It’s a campaign promise come true in Colombia. On Wednesday, December 14, President Gustavo Petro promulgated his major tax reform, supposed to bring in 20,000 billion pesos to the state, or around 4 billion euros. The left-wing president, elected in June, had made the adoption of this reform, essential to the financing of his social program, the priority of his start in office.
The Colombian Head of State welcomed a “reform that allows for an increase in social spending” whereas, “until now, no tax reform has reduced the inequalities of Colombian society”. The new law plans in particular to tax more the oil and mining sectors, sugary drinks, ultra-processed food products or even corporate dividends. Above all, it taxes the richest more heavily – those whose monthly income is ten times higher than the minimum wage – as well as the high net worth.
Tax the richest
“This law faithfully reflects the philosophy of the Petro government, which wishes to establish a fairer, progressive tax system capable of financing a program of social justice”, analyzes Henry Amorocho, professor of economics specializing in public finance at the University of Rosario in Bogota. In Colombia, 12% of the population lives below the extreme poverty line, established at 161,099 pesos per month (around €32). Attacking the wallets of the richest is like a small revolution: with tax revenues equivalent to 13% of its GDP, Colombia is one of the Latin American countries that tax their citizens the least, according to the OECD.
The adoption of the text also constitutes an important political victory for Gustavo Petro, whose majority is based on the alliance between left-wing parties loyal to his policy and liberal parties further removed from his ideals. “The development of a new tax reform always generates a lot of divisions within Parliament, recalls Yann Basset, professor of political science at the University of Rosario. This heterogeneous majority resisted. Petro played his most important card from the start, to take advantage of a majority formed in order to pass this particular law. »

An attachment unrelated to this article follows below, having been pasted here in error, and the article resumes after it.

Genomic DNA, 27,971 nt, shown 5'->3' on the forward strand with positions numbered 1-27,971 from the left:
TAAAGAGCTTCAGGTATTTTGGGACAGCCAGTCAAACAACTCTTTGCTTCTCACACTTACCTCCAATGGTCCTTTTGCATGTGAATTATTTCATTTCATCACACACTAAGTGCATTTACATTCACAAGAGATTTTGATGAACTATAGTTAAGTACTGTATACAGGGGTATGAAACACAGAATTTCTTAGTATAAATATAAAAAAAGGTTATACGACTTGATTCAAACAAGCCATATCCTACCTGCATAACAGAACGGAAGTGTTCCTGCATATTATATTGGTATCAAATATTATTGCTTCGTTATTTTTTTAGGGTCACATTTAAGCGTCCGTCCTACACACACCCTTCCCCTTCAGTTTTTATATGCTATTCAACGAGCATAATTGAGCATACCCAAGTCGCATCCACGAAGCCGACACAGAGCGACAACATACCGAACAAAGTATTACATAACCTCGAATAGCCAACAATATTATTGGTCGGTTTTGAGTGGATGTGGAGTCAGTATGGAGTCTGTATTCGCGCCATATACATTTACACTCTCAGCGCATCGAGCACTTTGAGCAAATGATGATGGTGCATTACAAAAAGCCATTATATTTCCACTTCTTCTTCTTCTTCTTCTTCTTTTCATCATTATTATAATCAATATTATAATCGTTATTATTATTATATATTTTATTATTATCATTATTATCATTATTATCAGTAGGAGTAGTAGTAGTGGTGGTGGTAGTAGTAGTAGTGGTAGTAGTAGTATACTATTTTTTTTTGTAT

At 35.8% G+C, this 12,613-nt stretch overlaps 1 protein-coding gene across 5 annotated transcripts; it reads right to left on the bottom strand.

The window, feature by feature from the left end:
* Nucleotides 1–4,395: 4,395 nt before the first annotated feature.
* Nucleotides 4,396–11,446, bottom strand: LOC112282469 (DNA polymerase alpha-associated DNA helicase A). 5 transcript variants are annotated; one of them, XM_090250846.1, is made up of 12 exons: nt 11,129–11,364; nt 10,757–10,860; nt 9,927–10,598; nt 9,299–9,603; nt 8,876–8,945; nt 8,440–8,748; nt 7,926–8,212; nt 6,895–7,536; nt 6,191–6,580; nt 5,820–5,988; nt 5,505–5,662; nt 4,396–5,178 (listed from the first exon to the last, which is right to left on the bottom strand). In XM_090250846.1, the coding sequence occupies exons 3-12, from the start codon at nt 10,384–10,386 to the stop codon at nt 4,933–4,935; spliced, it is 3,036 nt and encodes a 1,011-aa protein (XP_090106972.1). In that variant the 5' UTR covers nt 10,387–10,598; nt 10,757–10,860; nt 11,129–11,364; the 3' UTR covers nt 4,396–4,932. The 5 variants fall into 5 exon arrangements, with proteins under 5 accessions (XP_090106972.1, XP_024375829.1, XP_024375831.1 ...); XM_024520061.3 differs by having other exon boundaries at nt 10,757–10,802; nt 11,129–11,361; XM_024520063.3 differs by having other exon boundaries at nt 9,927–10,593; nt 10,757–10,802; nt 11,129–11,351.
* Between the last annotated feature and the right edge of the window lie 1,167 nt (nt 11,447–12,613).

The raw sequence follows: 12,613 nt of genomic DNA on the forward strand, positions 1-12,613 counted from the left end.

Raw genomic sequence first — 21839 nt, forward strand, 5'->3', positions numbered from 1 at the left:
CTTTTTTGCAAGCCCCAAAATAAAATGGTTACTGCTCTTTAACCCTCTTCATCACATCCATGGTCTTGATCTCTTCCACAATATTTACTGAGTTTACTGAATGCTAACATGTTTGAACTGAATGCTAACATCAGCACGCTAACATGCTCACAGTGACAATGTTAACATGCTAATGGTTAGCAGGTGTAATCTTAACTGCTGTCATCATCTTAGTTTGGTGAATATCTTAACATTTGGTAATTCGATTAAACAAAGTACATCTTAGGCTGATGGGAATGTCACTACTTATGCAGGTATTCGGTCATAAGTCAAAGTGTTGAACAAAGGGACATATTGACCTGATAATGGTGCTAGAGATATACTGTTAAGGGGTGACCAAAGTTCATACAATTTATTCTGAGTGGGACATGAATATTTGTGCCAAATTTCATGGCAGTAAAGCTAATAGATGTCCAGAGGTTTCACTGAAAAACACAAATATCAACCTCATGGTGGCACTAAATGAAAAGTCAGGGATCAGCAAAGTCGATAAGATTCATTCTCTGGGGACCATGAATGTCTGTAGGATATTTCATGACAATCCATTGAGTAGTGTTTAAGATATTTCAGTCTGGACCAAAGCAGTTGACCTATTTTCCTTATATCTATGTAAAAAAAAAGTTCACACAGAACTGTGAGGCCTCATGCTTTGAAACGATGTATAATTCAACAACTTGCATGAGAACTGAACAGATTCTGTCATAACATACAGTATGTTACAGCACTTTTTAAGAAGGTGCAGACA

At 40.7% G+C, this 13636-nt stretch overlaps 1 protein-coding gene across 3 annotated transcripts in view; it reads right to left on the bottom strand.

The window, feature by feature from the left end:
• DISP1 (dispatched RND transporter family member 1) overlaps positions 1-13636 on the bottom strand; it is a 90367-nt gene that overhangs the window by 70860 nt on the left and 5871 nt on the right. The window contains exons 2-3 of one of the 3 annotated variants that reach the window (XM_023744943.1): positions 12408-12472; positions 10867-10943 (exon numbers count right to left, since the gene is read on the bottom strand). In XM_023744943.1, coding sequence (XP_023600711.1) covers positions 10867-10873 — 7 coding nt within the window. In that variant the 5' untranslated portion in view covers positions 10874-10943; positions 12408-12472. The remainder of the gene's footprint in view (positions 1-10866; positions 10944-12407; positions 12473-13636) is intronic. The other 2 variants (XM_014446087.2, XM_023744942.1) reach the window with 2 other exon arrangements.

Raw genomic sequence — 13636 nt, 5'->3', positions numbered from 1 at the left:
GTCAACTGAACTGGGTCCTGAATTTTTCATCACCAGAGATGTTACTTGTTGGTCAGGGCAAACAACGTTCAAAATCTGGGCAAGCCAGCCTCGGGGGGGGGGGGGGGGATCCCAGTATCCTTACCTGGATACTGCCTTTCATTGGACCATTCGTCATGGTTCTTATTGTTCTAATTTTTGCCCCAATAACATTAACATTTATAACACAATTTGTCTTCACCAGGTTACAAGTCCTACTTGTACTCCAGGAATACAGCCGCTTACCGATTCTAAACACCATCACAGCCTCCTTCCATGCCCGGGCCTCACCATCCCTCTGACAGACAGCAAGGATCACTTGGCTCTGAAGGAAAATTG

A successful political test
The Liberal Party, which even has more deputies in the House of Representatives than the historic Pact, the presidential party, did not hesitate to impose its “red lines” on the rest of the majority. Important measures such as the taxation of churches on their business income or the taxation of high pensions have been eliminated.
“There is always a hidden price during these negotiationsadds Yann Basset. The rallying of the centrist parties and the Conservative Party was acquired in exchange for appointments to ministries and administrations. »
Still, the adoption of the tax reform should allow Gustavo Petro to implement its major projects planned for next year, such as pension reform or that of the health system. The question of the financing of these projects seems to have been evacuated. That of the solidity of its majority, essential for their approval, will come back tirelessly.
Source : WORLD NEWS